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Hogansville Elementary to buy 150 Chromebooks

Hogansville Elementary has been awarded more than $90,000 from the Georgia Department of Education as part of the state’s efforts to shore up digital learning infrastructure during the COVID-19 pandemic.

The Troup County School System announced the elementary school would use the grant money to purchase Chromebook devices for students, a new learning management system for a better online experience and training for both teachers and students. At the May 14 TCSS Board of Education meeting, the board approved the purchase of 150 touchscreen Chromebooks for $55,447.50.

Assistant Superintendent Penny Johnson said the elementary school was able to apply for this grant based on its status as a Promise School, which are considered some of the lowest-performing schools in the state. Johnson said although Hogansville has shown some of the greatest gains in testing, the state looks at the past three years of data for the Promise School distinction.

Johnson said that the district would be looking at hotspots throughout the county with the grant, but it will also have to look further because she said some students in rural Troup County don’t have any connectivity.

“Basically, it is to support students in rural areas who do not have resources,” she said.

Johnson said the district could look at a combined approach between creating hotspots on bus routes and hotspots students can take home. She said another method could be loading academic resources on a flash drive and giving them to students, so internet access isn’t required.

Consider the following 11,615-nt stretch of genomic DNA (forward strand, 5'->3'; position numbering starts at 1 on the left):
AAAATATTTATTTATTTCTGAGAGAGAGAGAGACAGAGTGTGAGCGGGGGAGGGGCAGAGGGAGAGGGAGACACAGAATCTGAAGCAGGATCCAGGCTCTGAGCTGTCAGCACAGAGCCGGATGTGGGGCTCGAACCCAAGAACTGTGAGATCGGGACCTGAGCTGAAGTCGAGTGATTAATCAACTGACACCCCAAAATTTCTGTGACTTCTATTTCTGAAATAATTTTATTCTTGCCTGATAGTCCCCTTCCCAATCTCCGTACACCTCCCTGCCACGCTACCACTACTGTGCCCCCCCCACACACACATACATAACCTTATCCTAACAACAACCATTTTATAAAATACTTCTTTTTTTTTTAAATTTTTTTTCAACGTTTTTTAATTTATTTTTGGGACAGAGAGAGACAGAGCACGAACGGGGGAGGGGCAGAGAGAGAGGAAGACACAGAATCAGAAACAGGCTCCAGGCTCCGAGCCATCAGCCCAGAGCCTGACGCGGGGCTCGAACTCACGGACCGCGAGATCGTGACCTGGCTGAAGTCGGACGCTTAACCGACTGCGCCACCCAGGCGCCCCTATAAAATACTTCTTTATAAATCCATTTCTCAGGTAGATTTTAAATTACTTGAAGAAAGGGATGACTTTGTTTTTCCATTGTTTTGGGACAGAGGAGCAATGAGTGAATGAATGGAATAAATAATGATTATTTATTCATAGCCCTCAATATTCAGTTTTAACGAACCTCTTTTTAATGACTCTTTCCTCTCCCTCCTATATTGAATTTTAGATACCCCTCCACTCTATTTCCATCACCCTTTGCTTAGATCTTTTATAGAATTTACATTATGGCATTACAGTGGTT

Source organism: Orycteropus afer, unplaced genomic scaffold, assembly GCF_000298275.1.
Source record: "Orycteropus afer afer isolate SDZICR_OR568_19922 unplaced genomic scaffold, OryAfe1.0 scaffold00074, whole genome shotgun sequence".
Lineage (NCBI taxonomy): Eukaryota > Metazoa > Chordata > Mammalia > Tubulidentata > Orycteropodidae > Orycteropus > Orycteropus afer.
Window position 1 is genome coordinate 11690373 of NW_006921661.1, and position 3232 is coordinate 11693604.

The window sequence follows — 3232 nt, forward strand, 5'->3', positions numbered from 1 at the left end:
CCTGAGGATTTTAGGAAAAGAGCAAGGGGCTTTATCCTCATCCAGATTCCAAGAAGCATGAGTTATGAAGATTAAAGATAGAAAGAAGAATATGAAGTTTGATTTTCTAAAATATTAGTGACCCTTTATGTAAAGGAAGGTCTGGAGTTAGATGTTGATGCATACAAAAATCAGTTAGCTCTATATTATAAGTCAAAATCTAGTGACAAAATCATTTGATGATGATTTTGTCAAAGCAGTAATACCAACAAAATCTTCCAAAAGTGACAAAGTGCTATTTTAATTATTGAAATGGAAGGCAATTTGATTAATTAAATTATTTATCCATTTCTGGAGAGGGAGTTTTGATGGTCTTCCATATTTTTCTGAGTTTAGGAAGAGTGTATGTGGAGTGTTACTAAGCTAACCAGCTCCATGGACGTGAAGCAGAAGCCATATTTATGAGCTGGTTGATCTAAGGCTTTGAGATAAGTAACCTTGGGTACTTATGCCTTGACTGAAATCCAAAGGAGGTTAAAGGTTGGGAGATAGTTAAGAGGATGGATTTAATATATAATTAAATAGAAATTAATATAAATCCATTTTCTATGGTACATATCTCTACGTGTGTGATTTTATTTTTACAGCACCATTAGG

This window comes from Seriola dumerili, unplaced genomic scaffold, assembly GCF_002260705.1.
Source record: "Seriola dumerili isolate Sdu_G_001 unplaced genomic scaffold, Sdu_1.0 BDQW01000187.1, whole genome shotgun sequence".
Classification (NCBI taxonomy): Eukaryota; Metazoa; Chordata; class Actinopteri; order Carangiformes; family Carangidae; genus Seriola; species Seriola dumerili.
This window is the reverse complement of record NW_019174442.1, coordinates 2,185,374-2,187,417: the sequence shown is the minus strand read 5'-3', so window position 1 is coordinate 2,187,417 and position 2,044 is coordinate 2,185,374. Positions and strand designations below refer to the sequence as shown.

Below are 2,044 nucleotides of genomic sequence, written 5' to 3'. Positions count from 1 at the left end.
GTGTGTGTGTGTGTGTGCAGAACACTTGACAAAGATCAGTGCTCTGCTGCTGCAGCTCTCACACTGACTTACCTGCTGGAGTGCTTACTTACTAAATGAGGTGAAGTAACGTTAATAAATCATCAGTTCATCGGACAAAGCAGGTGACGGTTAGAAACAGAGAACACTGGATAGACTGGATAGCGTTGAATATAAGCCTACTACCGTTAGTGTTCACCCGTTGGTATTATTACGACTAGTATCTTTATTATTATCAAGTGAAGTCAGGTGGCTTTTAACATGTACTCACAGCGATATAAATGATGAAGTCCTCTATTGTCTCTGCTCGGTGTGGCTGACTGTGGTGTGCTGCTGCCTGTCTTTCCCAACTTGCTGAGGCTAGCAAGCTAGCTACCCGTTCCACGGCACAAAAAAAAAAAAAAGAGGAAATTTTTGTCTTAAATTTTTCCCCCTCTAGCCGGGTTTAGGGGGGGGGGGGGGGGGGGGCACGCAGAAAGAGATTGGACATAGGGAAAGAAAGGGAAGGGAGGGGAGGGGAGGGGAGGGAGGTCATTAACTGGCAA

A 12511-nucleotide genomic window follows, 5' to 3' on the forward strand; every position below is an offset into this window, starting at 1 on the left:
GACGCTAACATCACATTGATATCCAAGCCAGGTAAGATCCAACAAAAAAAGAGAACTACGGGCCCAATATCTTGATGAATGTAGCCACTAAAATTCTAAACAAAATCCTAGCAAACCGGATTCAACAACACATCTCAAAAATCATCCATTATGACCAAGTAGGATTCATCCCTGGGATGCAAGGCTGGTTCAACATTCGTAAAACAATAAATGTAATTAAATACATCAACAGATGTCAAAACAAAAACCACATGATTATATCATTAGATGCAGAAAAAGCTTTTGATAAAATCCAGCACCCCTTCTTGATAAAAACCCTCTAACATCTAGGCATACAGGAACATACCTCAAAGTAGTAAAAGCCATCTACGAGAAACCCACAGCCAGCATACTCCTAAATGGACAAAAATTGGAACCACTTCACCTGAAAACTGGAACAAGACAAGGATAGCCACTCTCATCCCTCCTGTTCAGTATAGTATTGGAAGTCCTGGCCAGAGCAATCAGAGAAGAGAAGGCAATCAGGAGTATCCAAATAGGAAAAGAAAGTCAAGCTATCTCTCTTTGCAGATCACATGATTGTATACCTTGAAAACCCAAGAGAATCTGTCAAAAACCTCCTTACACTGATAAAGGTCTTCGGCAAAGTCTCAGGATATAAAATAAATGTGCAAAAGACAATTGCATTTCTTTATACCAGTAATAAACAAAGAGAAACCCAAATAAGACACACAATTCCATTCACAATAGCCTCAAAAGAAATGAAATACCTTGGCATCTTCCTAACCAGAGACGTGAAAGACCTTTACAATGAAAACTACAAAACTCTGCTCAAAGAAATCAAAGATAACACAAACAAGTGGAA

“This grant is really to serve as a pilot for us, and we are going to get some valuable information from the purchases that we’re going to make,” Johnson said. 

In all, the state gave out more than $21 million to 55 school districts.

Gina Turner, Hogansville Elementary principal, said the grant would provide the school the opportunity to stay connected to students and families academically and socially.

“We have had learning participation since our March 13 closure, but most of that was completed through paper and pencil,” Turner said in a news release. “As families came to collect food, they expressed the desire to have a device — besides a telephone — to do the work on Google Classroom. Some also expressed a concern about the lack of connectivity. This grant will help with both of these issues.”

Georgia School Superintendent Richard Woods said the “digital divide” is not a new issue in Georgia, but the COVID-19 pandemic has made it more apparent.

“School districts have done incredible work during the COVID-19 school closures and have been hard-working, creative, and thoughtful with the resources they have,” he said in a news release. “But there is still a need for better digital learning infrastructure within our state, particularly in rural and underserved communities. These funds will help districts strengthen their digital learning capacity, extend summer learning opportunities, and ensure no student is left unconnected.”